"Since Usama Bin Laden's death, have al Qaeda Central directed plots against the U.S. and its allies increased or decreased?"

In total, 206 people answered this question and the majority of respondents (71%) stated that al Qaeda Central plots against the U.S. had decreased over the past year.

Here are the results in a chart broken down by professional groups. Below this chart is the breakdown of votes per demographic group and percentage of each. Note, each professional group depicted in the first chart has a different number of total votes. For example, there were 30 ‘Private Sector’ voters but only 4 ‘Media and Journalism’ voters so the percentages in the chart will fluctuate greatly with each vote in those professional groups with low cell counts.

For professional groups, here’s what I found to be interesting results:

--‘Government-Contractors’ and ‘Government – Non-Military’ were more likely than average to think that plots increased over the past year while ‘Government-Military’ were more likely than average to think that plots had decreased over the past year.

--‘Private Sector’ voters were less likely than average to think that plots increased over the past year, yet ‘Private Sector’ voters immediately following Bin Laden’s death were the most likely to select that ‘AQ plots will increase’.
....
After building the professional group charts, I went through and tabulated the raw vote and percentages for all demographic factors to include professional group, education level, preferred information source and residency. This produced the most interesting results. Below is a chart and I highlighted particular lines of interest in different colors. Those lines in green represent groups that were less likely than average to believe that AQ plots had increased over the past year. Those lines in yellow represent groups that were more likely than average to believe that AQ plots had increased. Overall, here is what I found interesting and I’d like to hear what readers think about these results.

--Those that prefer getting their information on al Qaeda from ‘Social Media’ and ‘Television’ were far more likely to believe AQ Central plots against the U.S. had increased since Bin Laden’s death. Meanwhile, those reading ‘Academic Publications’ and ‘Newspapers’ were less likely than average to believe AQ plots had increased after Bin Laden’s death. Assuming the crowd vote of 70% against is correct, this may suggest that social media and television create an amplification effect making every individual attack seem like many attacks. A common argument about the 9/11 attacks and cable TV news was that the constant replaying of the 9/11 attacks resulted in the public believing terrorism was more pervasive than it actually was. Viewers watching endless replays of the attacks began to subconsciously believe there were more threats than there actually were. I personally feel this same effect from social media where Twitter, Blogs and newsfeeds create circular, redundant reporting that makes it difficult to determine the severity and frequency of attacks and true strength of threats. We’ve also seen this with domestic extremism in the States. Essentially, if one looks for and reads about terror attacks all day, they’ll find a lot of threats – aka “Threat Myopia”. Likewise, I wonder if in depth research findings from academic publications and the broader perspective of newspapers has the reverse effect on the information consumer. All just theories but an interesting result form the survey data.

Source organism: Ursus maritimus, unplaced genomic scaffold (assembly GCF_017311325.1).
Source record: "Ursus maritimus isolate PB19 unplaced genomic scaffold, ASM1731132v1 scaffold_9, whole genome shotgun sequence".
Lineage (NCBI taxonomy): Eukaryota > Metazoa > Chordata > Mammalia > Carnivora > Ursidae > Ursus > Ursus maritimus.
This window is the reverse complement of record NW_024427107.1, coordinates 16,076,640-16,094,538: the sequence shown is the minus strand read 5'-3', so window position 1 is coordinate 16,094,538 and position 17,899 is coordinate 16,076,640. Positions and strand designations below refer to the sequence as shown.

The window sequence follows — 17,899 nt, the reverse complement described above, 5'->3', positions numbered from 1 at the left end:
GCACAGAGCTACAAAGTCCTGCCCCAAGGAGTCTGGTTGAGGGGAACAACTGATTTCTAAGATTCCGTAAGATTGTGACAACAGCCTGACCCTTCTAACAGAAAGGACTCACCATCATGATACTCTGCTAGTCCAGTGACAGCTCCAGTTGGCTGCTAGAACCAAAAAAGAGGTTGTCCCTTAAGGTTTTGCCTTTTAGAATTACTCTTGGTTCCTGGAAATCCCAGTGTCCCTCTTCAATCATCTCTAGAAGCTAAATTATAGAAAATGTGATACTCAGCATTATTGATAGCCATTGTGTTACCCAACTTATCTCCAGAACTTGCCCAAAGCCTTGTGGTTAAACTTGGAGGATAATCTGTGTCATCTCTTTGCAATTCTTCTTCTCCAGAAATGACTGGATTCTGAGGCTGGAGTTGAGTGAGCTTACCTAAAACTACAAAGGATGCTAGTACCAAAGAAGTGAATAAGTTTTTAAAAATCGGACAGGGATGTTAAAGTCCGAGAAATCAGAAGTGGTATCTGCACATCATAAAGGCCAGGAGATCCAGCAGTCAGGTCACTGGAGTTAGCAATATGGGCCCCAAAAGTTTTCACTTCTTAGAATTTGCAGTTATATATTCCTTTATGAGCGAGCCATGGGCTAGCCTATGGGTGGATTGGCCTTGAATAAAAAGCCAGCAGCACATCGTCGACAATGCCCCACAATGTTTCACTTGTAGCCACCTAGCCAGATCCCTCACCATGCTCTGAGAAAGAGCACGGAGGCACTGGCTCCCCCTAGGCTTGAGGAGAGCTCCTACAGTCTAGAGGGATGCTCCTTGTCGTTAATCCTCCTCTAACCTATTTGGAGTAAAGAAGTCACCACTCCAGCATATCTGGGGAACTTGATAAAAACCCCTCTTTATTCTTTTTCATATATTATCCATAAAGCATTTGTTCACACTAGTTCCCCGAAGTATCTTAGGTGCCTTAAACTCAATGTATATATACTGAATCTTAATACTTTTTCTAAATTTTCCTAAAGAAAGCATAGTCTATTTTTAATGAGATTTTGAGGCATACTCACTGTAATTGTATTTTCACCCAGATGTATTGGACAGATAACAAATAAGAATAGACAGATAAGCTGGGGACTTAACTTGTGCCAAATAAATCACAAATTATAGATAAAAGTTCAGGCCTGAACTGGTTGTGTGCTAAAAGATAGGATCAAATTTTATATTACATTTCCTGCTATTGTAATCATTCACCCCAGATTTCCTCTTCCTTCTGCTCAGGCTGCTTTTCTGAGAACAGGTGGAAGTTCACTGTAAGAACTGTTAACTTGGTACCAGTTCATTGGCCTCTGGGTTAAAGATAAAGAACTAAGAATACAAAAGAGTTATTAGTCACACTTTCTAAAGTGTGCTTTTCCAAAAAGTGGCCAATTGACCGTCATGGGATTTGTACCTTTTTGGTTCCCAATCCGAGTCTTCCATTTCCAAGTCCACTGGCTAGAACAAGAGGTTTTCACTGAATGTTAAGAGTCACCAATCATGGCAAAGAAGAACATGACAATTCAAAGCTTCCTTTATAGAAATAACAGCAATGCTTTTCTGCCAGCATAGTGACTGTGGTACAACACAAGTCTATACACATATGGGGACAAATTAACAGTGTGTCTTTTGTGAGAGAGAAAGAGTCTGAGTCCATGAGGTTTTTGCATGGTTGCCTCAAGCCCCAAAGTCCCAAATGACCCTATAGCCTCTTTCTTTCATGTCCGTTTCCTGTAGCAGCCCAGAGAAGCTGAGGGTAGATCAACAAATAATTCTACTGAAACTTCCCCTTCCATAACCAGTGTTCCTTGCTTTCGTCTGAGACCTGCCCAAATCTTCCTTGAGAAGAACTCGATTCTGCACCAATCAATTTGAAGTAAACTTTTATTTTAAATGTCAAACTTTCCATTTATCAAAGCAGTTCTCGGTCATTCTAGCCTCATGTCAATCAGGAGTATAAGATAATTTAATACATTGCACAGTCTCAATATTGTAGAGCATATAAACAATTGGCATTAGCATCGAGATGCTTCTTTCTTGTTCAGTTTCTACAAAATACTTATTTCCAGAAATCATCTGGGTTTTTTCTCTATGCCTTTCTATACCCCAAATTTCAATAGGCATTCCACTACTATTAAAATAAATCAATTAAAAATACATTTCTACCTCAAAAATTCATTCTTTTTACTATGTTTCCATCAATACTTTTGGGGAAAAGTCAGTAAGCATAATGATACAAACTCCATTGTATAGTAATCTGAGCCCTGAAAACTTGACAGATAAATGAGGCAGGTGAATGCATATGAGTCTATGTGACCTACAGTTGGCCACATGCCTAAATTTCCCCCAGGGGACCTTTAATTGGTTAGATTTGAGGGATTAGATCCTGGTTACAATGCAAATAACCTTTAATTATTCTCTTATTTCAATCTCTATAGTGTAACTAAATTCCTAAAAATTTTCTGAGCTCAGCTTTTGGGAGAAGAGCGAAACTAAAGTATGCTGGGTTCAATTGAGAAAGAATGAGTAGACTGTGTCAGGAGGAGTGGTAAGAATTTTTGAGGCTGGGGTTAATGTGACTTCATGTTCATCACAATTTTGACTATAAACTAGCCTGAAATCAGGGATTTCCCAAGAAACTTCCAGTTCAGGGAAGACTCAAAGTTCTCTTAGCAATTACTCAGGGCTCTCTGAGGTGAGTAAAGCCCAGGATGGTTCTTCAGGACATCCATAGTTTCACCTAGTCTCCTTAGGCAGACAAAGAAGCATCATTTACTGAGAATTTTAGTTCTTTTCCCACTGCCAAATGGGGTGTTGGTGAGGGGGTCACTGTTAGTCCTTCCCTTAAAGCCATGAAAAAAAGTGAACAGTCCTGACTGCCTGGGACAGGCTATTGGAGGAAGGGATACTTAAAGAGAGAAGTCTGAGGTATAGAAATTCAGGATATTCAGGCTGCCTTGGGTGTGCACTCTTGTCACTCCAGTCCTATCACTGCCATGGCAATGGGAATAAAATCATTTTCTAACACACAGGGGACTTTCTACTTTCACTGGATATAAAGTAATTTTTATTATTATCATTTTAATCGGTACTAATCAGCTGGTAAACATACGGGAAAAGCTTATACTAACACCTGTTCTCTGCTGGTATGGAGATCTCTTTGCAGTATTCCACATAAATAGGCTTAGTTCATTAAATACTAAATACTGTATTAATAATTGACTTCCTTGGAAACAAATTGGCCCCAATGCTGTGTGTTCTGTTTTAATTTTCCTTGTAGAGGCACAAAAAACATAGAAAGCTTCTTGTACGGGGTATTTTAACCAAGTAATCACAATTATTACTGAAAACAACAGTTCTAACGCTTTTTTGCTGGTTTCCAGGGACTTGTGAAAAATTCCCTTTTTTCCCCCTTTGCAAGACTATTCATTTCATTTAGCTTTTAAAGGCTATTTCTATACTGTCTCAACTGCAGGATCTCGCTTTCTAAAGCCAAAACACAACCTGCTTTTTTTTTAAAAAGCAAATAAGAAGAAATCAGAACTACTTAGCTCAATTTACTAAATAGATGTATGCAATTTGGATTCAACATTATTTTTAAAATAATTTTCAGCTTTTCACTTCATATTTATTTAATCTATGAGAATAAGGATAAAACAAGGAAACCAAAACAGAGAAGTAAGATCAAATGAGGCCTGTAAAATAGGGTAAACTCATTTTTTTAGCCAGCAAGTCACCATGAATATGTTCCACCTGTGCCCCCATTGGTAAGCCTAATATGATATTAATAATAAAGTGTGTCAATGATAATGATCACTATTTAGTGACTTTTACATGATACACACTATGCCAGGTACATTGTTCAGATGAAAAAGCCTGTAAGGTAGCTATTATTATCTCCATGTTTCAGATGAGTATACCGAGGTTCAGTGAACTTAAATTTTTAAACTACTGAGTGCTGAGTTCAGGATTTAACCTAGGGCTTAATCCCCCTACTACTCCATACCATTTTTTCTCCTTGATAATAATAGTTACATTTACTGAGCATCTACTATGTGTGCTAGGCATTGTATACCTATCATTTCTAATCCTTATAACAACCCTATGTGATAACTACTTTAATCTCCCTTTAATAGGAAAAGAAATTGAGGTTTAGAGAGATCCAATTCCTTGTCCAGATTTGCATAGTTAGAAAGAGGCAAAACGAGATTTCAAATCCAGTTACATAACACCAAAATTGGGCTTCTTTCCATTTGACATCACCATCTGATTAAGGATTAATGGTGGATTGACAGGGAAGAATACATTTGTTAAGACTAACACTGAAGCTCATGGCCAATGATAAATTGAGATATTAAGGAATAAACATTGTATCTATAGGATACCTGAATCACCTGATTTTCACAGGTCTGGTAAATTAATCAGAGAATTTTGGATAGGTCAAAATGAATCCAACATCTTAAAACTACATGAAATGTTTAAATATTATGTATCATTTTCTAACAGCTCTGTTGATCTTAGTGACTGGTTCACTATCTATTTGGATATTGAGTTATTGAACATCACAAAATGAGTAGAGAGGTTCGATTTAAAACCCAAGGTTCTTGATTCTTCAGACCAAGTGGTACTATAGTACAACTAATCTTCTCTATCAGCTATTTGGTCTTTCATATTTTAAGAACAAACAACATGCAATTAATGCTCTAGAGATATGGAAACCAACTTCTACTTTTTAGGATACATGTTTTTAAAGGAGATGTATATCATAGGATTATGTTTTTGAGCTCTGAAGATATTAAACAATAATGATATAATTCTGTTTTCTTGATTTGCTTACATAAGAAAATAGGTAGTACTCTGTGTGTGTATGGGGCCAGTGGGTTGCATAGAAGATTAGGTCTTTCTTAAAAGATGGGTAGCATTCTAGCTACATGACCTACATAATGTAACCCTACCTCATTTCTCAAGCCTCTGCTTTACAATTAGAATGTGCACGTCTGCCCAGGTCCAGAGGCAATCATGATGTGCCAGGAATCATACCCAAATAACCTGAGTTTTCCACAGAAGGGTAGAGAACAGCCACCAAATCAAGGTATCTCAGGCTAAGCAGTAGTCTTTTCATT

---Strangely, those with at least 2 years living outside the U.S. and E.U. were slightly more likely to believe that AQ plots had increased. I would have expected the reverse, but the difference is very slight and only slightly above the average of all voters.

For full charts and graphs visit: http://selectedwisdom.com/?p=760
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Old 09-29-2012   #3
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Default Crowd says "AQ Fundraising Decreased" - One Year After Bin Laden

On the day of Bin Laden’s death, May 2, 2011, two of the options provided to survey respondents of the question “What will be the chief consequence of Osama Bin Laden’s death?” related to al Qaeda’s financing. Essentially, would the terror group’s funding rise or decline with the loss of its key leader and chief financier. Here were the results of the two options in the days immediately following Bin Laden’s death:

“al Qaeda fundraising increases substantially” - only 1 ‘Government’ voter from a total of 152 responses selected this as the chief consequence.
“al Qaeda fundraising diminishes substantially” – only 6 of 152 voters selected this option with the largest professional groups being 2 each of ‘Private Sector’ and ‘Government’ voters.